This model is consistent with the ``4 stellations'' theme set by the previous models.

For more on the latter models and instructions on how to build them, see my page on the many stellations of the Rhombic triacontahedron.

H. S. M. Coxeter, in the preface of ``Regular Polytopes".

The generalization of polygons in 2 dimensions and polyhedra in 3 dimensions to any number of dimensions is a polytope. I am particularly interested in 4-dimensional polytopes, the polychora, which are finite regions of 4-D space bound by polyhedral 3-faces, or cells.

Among an unknown number of uniform polychora, sixteen (again!) are regular: six are convex and ten are non-convex; the latter are known as the

Since all these models have a lot of important internal structure, there is no alternative to building them in Zometool: a paper model would hide the internal structure of the projection.

Before proceeding, a short explanation of the meaning of duality between two polychora. To a cell in a polychoron corresponds a vertex in its dual (the line from the centre to the vertex is perpendicular to the 3-D plane of the cell), to a face in the polychoron corresponds a perpendicular edge in its dual going through the face's centre, to an edge in the polychoron corresponds a face in its dual in a perpendicular plane and to a vertex in the polychoron corresponds a cell in its dual. It is important to keep this in mind for understanding what follows.

All of these polychora have orthographic projections that can be represented by Zometool models.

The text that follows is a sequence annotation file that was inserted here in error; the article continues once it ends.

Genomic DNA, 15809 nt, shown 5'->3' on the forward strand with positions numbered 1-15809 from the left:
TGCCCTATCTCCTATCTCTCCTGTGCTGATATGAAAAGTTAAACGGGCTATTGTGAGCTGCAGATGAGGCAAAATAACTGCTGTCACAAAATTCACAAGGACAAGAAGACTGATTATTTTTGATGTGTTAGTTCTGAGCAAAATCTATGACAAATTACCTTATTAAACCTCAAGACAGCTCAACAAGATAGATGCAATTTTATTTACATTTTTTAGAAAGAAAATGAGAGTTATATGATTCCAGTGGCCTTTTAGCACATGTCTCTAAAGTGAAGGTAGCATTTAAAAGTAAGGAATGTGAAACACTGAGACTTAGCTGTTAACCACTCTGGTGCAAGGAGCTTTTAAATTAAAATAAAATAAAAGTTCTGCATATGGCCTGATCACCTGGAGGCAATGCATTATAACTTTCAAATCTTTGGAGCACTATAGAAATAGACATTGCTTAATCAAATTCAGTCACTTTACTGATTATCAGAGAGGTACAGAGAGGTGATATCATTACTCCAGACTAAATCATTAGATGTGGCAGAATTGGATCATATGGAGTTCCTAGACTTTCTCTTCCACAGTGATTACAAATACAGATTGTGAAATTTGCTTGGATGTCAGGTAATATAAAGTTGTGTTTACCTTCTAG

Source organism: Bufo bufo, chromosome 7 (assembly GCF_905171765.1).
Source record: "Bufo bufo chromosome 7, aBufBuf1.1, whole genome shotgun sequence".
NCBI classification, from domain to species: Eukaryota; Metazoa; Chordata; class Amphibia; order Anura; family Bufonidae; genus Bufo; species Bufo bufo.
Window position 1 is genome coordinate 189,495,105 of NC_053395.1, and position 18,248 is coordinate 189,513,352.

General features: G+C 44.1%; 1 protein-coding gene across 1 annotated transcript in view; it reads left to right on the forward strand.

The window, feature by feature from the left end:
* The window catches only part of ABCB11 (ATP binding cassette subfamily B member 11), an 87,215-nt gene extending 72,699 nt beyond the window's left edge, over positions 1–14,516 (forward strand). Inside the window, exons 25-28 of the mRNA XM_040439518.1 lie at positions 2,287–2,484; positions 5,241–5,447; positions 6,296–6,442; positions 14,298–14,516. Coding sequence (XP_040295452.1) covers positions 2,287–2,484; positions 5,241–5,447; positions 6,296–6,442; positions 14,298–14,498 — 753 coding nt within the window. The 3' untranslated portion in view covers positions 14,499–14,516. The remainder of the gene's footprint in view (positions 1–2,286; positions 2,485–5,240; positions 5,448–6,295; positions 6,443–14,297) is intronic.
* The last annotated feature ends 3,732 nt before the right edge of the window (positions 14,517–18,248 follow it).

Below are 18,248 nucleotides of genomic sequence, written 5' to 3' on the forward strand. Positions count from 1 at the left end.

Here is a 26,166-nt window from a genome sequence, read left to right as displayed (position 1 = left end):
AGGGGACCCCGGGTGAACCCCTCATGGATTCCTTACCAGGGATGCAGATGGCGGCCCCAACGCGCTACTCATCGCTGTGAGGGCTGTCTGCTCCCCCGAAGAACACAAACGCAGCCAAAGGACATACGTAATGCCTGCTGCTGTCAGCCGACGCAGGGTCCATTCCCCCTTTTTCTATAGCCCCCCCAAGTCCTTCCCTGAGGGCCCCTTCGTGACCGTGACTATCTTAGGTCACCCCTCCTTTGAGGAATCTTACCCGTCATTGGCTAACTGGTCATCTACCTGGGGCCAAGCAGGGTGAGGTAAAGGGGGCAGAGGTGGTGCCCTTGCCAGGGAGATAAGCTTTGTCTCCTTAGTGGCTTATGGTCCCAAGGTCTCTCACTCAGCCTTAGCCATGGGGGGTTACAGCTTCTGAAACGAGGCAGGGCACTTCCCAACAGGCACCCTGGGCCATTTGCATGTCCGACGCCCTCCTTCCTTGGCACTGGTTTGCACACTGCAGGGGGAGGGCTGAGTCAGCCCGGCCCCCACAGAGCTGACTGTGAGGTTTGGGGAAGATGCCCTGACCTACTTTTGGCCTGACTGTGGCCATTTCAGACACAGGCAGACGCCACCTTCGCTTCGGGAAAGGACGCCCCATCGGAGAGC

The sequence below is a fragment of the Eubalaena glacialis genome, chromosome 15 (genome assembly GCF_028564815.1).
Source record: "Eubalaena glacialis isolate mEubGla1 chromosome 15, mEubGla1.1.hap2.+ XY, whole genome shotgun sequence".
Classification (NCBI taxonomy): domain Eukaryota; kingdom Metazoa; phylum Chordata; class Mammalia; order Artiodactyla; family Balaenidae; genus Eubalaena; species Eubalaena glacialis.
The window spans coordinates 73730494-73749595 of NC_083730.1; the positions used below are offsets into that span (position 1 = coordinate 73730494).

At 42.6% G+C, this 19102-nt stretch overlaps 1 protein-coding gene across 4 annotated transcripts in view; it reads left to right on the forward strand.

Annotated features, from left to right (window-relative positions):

Fig. 15a: Front row: Vertex-first projections of three convex regular polychora:
On the left is the simplest regular polychoron, the 5-Cell,
which is bound by 5 Tetrahedral cells and has 5 vertices, with Tetrahedral
vertex figures. This is the 4-dimensional analogue of the Tetrahedron.
In higher dimensions, the analogues are known as
Simplexes, all of them self-dual.
This is one of the few projections in this page where the "near" and "far" sides of the projections do not coincide.

At the centre is the vertex-first projection of the 16-cell, which is bound by
16 Tetrahedral cells and has 8 vertices with Octahedral vertex figures.
This the 4-D analogue of the Octahedron. The analogues in any dimension are known as
Orthoplexes.

On the right is the projection of its dual, the 8-Cell, more commonly known as the Tesseract.
This is bound by 8 Cubes and has 16 vertices with Tetrahedral vertex figures. This is the 4-D
Hypercube.

As one might expect, Tesseracts can fill 4-D space,
but more interestingly, the 16-cell can do that as well:
The vertex arrangement of this 16-cell honeycomb is known as the F_{4} lattice.
If a 3-sphere is centered in
each point of this lattice, the resulting arrangement is the densest possible
regular sphere packing in
4 dimensions, with kissing number 24.

In the row further back are the rectifications of these polychora (also, rectifications of the
particular projections in the first row).

On the left is the cell-first projection of
the Rectified 5-cell.
For each of the 5 Tetrahedra of the 5-cell, this has 5 rectifications
of the Tetrahedron, or Octahedra. Each vertex of the 5-cell was replaced
by its vertex figure, a Tetrahedron.
This is one of the 3 non-regular convex uniform polychora that has only regular cells,
these are known as a Semi-regular convex polychora.
In particular, this is a member of a multi-dimensional family of Semi-regular polytopes,
where the facets
are Simplexes and Orthoplexes, known as the
k_{21} polytope family,